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Russia-US Meeting Putin and Trump will not discuss Crimea, Kremlin

The Kremlin on Monday said Vladimir Putin and Donald Trump can discuss "all other issues" except Crimea, the peninsula Moscow annexed from Ukraine in 2014, at their highly anticipated first summit this month.

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Trump meets Putin for a first one-on-one summit of the two leaders in Helsinki on July 16 play

Trump meets Putin for a first one-on-one summit of the two leaders in Helsinki on July 16

(AFP/File)

The Kremlin on Monday said Vladimir Putin and Donald Trump can discuss "all other issues" except Crimea, the peninsula Moscow annexed from Ukraine in 2014, at their highly anticipated first summit this month.

Putin has "repeatedly stated and explained that Crimea cannot be and will never be on the agenda because it is an inseparable part of Russia," Kremlin spokesman Dmitry Peskov told reporters.

"All other issues are ones of consensus, discussion and finding possible points of contact," he added.

Peskov also said that while Moscow and Washington "differ" on "many" issues, "political will has prevailed and understanding is growing."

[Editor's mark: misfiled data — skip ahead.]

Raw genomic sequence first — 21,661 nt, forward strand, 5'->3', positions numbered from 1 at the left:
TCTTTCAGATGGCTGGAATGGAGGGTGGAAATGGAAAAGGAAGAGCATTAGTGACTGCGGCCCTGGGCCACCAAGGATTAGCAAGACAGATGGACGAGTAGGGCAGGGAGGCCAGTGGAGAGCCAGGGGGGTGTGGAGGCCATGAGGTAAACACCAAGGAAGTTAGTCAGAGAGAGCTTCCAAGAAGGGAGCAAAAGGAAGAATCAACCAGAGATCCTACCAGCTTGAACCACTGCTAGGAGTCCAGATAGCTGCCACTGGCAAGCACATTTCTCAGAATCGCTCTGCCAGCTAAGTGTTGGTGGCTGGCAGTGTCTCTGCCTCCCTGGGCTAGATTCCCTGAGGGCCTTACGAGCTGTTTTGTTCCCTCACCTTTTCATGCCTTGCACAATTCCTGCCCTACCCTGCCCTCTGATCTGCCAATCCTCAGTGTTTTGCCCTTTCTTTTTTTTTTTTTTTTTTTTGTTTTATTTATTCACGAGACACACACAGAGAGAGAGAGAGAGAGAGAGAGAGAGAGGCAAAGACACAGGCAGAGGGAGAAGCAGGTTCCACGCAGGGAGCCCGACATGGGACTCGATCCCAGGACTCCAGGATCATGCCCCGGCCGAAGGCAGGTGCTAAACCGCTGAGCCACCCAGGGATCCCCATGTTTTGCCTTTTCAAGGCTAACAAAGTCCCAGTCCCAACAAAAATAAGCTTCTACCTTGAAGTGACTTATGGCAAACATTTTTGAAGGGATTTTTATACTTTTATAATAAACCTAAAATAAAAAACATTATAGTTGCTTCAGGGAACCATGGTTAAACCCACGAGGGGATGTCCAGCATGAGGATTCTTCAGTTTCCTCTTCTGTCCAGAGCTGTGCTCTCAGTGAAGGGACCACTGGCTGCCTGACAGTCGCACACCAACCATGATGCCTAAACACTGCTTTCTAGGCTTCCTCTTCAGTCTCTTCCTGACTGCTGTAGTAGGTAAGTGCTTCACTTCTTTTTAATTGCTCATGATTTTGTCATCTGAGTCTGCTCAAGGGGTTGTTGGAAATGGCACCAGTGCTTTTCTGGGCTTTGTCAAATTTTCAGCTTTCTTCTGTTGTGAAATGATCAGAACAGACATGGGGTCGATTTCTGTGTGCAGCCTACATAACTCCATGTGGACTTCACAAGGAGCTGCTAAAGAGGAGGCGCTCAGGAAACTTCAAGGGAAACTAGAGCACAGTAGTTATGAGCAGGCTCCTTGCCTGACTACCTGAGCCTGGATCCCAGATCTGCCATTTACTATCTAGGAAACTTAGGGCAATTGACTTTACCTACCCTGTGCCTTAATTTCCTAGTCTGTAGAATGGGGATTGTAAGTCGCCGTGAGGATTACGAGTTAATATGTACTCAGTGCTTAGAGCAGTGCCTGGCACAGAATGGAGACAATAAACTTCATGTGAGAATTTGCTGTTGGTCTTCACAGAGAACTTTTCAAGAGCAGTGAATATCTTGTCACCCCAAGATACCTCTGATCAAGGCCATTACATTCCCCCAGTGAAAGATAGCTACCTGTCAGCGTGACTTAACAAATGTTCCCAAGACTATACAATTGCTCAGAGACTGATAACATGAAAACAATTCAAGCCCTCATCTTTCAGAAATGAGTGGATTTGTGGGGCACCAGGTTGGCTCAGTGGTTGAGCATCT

On Saturday, Trump refused to rule out accepting Russia's annexation of Crimea when he meets Putin for a first one-on-one summit of the two leaders in Helsinki on July 16.

Asked by reporters whether he was considering -- as has been reported -- dropping Washington's opposition to the 2014 land grab, Trump said: "We're going to have to see."

Trump's refusal to reaffirm the long-standing US opposition to Russia's intervention in Ukraine will dismay European allies ahead of next month's NATO summit on July 11, just days before his meeting with Putin.

Accepting that Crimea is never to return to Ukrainian control would be a major concession to Russia, which is languishing under tough international trade sanctions over its actions.

In early 2014, with areas of Ukraine falling into chaos in the wake of a Kiev street revolt that ousted a pro-Russian president, Russian troops -- in unmarked uniforms -- seized Crimea.

A referendum was called in the territory, which has a large Russian-speaking population, and on March 18, 2014 Russia formally annexed it to the Russian federation.

Ukraine, which is also facing a pro-Russian rebellion on its mainland in the Donbas region, furiously opposed this breach of its sovereignty -- with stern Western backing.

Trump has reluctantly approved the dispatch of US anti-tank missiles to support Ukraine forces, and other senior US officials continue to insist sanctions will remain until Moscow backs down.

But Trump has long supported warmer relations with Russia, and Western diplomats based in Washington have begun to fear that he could make major concessions in Helsinki.

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